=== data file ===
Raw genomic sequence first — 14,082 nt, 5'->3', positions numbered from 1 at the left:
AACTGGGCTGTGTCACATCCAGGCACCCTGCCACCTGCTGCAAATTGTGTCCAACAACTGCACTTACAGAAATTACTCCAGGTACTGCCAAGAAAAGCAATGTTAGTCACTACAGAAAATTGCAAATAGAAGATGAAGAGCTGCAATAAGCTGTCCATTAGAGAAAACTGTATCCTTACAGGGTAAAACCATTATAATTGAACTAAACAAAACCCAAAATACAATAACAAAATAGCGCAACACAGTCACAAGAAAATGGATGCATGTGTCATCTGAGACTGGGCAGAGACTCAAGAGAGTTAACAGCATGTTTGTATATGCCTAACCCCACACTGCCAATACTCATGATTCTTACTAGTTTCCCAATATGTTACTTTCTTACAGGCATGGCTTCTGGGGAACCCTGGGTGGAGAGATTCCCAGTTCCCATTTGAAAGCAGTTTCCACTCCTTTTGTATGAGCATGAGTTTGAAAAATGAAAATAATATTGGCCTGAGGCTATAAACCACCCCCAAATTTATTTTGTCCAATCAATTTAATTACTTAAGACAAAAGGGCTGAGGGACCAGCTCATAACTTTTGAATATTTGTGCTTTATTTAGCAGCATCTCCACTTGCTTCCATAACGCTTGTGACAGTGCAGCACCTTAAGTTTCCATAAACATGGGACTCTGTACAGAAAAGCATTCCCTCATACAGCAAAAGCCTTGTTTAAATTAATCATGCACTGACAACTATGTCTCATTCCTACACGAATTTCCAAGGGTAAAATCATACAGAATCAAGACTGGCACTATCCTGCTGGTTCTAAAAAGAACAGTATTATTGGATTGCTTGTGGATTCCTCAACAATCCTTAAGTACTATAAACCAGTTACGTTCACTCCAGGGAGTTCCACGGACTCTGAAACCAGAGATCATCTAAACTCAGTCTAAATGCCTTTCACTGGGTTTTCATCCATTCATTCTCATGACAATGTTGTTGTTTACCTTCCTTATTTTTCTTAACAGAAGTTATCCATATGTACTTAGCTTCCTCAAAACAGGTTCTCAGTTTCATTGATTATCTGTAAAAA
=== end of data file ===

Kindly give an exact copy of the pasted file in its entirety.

Raw genomic sequence first — 14,082 nt, 5'->3', positions numbered from 1 at the left:
AACTGGGCTGTGTCACATCCAGGCACCCTGCCACCTGCTGCAAATTGTGTCCAACAACTGCACTTACAGAAATTACTCCAGGTACTGCCAAGAAAAGCAATGTTAGTCACTACAGAAAATTGCAAATAGAAGATGAAGAGCTGCAATAAGCTGTCCATTAGAGAAAACTGTATCCTTACAGGGTAAAACCATTATAATTGAACTAAACAAAACCCAAAATACAATAACAAAATAGCGCAACACAGTCACAAGAAAATGGATGCATGTGTCATCTGAGACTGGGCAGAGACTCAAGAGAGTTAACAGCATGTTTGTATATGCCTAACCCCACACTGCCAATACTCATGATTCTTACTAGTTTCCCAATATGTTACTTTCTTACAGGCATGGCTTCTGGGGAACCCTGGGTGGAGAGATTCCCAGTTCCCATTTGAAAGCAGTTTCCACTCCTTTTGTATGAGCATGAGTTTGAAAAATGAAAATAATATTGGCCTGAGGCTATAAACCACCCCCAAATTTATTTTGTCCAATCAATTTAATTACTTAAGACAAAAGGGCTGAGGGACCAGCTCATAACTTTTGAATATTTGTGCTTTATTTAGCAGCATCTCCACTTGCTTCCATAACGCTTGTGACAGTGCAGCACCTTAAGTTTCCATAAACATGGGACTCTGTACAGAAAAGCATTCCCTCATACAGCAAAAGCCTTGTTTAAATTAATCATGCACTGACAACTATGTCTCATTCCTACACGAATTTCCAAGGGTAAAATCATACAGAATCAAGACTGGCACTATCCTGCTGGTTCTAAAAAGAACAGTATTATTGGATTGCTTGTGGATTCCTCAACAATCCTTAAGTACTATAAACCAGTTACGTTCACTCCAGGGAGTTCCACGGACTCTGAAACCAGAGATCATCTAAACTCAGTCTAAATGCCTTTCACTGGGTTTTCATCCATTCATTCTCATGACAATGTTGTTGTTTACCTTCCTTATTTTTCTTAACAGAAGTTATCCATATGTACTTAGCTTCCTCAAAACAGGTTCTCAGTTTCATTGATTATCTGTAAAAA